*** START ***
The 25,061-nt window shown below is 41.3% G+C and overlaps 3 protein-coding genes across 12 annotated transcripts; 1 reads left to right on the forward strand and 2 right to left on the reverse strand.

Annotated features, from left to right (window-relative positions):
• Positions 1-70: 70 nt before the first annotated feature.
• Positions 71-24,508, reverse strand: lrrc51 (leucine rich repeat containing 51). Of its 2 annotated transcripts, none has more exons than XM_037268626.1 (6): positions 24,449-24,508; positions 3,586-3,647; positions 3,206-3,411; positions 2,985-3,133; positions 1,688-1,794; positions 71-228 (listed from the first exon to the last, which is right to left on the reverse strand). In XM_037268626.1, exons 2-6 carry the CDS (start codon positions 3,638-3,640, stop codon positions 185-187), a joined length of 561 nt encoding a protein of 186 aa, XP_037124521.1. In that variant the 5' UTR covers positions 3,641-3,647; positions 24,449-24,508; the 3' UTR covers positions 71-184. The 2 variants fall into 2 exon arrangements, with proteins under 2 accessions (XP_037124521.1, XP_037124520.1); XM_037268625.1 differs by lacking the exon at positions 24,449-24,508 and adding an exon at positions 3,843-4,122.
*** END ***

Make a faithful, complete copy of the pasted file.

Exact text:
The 25,061-nt window shown below is 41.3% G+C and overlaps 3 protein-coding genes across 12 annotated transcripts; 1 reads left to right on the forward strand and 2 right to left on the reverse strand.

Annotated features, from left to right (window-relative positions):
• Positions 1-70: 70 nt before the first annotated feature.
• Positions 71-24,508, reverse strand: lrrc51 (leucine rich repeat containing 51). Of its 2 annotated transcripts, none has more exons than XM_037268626.1 (6): positions 24,449-24,508; positions 3,586-3,647; positions 3,206-3,411; positions 2,985-3,133; positions 1,688-1,794; positions 71-228 (listed from the first exon to the last, which is right to left on the reverse strand). In XM_037268626.1, exons 2-6 carry the CDS (start codon positions 3,638-3,640, stop codon positions 185-187), a joined length of 561 nt encoding a protein of 186 aa, XP_037124521.1. In that variant the 5' UTR covers positions 3,641-3,647; positions 24,449-24,508; the 3' UTR covers positions 71-184. The 2 variants fall into 2 exon arrangements, with proteins under 2 accessions (XP_037124521.1, XP_037124520.1); XM_037268625.1 differs by lacking the exon at positions 24,449-24,508 and adding an exon at positions 3,843-4,122.